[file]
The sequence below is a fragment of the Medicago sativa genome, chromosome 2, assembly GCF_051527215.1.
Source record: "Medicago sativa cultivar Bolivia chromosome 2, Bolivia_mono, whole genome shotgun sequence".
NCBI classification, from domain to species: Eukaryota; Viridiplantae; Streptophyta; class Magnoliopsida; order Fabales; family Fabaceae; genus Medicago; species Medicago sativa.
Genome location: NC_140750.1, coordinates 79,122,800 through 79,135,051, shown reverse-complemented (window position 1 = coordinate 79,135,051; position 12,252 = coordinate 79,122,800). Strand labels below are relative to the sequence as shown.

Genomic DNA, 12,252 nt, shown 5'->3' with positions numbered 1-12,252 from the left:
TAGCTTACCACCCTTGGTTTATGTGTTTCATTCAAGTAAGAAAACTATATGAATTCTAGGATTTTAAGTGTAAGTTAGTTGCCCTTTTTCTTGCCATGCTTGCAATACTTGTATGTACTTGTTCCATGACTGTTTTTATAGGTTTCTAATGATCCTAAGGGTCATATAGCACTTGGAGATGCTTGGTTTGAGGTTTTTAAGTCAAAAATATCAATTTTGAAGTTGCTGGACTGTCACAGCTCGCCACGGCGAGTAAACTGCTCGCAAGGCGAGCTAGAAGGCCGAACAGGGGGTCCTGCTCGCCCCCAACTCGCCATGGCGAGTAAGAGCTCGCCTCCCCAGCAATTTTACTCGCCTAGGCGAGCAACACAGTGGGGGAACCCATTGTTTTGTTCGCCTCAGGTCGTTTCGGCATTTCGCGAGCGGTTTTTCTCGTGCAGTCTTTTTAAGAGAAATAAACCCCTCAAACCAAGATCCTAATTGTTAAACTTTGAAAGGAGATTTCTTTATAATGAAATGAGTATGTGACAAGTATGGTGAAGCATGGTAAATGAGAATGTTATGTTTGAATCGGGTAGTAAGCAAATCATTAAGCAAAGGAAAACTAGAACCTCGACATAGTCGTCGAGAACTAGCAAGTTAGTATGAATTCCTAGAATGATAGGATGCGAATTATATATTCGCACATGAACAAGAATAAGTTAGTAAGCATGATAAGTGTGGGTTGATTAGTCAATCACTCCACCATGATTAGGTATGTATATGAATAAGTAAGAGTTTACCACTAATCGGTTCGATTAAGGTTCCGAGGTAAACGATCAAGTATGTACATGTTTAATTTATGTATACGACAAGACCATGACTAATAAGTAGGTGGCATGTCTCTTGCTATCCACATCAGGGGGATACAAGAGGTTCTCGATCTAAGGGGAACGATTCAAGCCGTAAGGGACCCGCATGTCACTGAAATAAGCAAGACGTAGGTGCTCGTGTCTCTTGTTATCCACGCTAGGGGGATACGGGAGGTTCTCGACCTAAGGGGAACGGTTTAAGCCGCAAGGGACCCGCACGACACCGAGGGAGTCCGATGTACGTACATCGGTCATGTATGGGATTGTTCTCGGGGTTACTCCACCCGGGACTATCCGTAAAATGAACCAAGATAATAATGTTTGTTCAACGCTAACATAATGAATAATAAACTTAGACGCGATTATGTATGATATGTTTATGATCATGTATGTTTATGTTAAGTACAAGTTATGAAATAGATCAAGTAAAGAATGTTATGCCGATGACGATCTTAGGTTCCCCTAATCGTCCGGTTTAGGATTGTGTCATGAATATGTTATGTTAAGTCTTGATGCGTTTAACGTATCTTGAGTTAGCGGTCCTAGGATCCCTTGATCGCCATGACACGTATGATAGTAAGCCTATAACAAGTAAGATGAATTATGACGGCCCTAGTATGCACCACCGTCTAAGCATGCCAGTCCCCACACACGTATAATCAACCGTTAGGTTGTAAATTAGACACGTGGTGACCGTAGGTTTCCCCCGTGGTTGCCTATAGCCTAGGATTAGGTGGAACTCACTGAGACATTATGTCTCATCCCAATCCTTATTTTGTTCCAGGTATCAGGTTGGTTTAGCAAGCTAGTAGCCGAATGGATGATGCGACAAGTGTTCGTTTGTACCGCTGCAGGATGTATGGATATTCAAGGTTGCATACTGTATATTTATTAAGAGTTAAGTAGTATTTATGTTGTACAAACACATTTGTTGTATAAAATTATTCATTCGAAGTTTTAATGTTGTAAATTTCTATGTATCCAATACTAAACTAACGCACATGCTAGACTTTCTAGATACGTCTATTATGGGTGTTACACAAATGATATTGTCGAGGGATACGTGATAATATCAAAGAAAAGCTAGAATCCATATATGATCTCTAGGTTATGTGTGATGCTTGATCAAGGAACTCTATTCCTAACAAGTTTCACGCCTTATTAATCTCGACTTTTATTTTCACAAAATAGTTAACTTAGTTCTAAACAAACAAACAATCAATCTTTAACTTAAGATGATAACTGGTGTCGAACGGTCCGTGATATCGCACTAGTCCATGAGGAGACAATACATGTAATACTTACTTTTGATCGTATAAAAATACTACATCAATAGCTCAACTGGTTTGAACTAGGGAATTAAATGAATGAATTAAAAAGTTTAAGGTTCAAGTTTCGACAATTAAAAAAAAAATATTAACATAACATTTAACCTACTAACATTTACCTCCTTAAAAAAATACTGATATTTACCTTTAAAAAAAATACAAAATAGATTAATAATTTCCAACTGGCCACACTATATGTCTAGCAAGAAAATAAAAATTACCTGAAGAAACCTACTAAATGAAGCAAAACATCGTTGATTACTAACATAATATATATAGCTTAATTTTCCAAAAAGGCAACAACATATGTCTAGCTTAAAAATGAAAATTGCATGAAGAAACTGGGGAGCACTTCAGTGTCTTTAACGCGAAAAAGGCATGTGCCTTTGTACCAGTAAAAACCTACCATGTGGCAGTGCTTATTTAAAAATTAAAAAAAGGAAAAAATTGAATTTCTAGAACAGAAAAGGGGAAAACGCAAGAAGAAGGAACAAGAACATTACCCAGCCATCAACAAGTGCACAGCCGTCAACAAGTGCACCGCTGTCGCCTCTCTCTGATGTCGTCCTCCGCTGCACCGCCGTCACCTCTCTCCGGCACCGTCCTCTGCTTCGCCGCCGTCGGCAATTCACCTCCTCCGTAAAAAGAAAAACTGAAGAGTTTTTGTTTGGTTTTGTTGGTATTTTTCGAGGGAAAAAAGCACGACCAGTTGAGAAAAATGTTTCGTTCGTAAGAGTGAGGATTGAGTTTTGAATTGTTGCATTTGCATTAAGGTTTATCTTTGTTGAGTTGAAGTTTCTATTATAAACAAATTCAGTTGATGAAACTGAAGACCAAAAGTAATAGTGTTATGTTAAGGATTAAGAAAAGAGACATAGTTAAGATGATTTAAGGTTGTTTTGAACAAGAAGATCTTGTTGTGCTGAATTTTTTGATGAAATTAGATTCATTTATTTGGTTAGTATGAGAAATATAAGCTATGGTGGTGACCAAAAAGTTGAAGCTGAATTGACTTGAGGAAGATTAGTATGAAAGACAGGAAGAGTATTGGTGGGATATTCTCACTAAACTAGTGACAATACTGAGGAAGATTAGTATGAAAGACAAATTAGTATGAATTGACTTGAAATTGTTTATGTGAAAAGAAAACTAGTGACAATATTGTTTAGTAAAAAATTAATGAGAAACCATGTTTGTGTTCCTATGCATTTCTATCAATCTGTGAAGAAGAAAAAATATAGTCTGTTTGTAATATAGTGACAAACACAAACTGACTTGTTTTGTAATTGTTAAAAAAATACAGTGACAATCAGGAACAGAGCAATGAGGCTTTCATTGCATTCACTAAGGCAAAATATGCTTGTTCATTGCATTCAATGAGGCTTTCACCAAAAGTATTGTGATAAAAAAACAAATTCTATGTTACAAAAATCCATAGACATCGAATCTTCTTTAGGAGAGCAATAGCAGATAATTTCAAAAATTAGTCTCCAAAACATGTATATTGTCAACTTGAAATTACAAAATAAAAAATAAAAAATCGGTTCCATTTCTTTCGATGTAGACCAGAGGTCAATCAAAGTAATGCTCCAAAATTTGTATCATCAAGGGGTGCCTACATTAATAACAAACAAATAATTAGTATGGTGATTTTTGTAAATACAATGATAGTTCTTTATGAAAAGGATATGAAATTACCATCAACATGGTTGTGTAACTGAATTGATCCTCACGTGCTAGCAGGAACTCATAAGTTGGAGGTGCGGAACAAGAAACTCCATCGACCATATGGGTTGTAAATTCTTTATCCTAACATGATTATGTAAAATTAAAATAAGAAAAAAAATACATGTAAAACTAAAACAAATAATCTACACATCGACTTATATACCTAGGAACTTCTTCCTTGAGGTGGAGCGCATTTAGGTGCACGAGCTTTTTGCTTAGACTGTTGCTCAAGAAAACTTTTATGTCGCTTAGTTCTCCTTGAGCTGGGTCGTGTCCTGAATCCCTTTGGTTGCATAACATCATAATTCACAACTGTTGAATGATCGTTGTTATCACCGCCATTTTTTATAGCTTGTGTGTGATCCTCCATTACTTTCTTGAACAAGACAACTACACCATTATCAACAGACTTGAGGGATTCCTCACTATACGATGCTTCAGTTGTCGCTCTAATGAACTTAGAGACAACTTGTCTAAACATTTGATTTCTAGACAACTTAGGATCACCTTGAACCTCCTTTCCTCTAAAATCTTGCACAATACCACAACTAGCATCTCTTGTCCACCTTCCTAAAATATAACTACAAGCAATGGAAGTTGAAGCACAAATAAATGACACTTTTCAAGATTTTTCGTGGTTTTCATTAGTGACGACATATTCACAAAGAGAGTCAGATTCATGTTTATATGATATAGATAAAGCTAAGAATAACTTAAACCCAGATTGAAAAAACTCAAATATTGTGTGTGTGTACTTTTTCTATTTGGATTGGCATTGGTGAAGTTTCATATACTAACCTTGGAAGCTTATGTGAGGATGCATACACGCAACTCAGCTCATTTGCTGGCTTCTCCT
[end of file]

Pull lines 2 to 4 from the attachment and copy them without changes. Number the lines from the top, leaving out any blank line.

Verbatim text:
Source record: "Medicago sativa cultivar Bolivia chromosome 2, Bolivia_mono, whole genome shotgun sequence".
NCBI classification, from domain to species: Eukaryota; Viridiplantae; Streptophyta; class Magnoliopsida; order Fabales; family Fabaceae; genus Medicago; species Medicago sativa.
Genome location: NC_140750.1, coordinates 79,122,800 through 79,135,051, shown reverse-complemented (window position 1 = coordinate 79,135,051; position 12,252 = coordinate 79,122,800). Strand labels below are relative to the sequence as shown.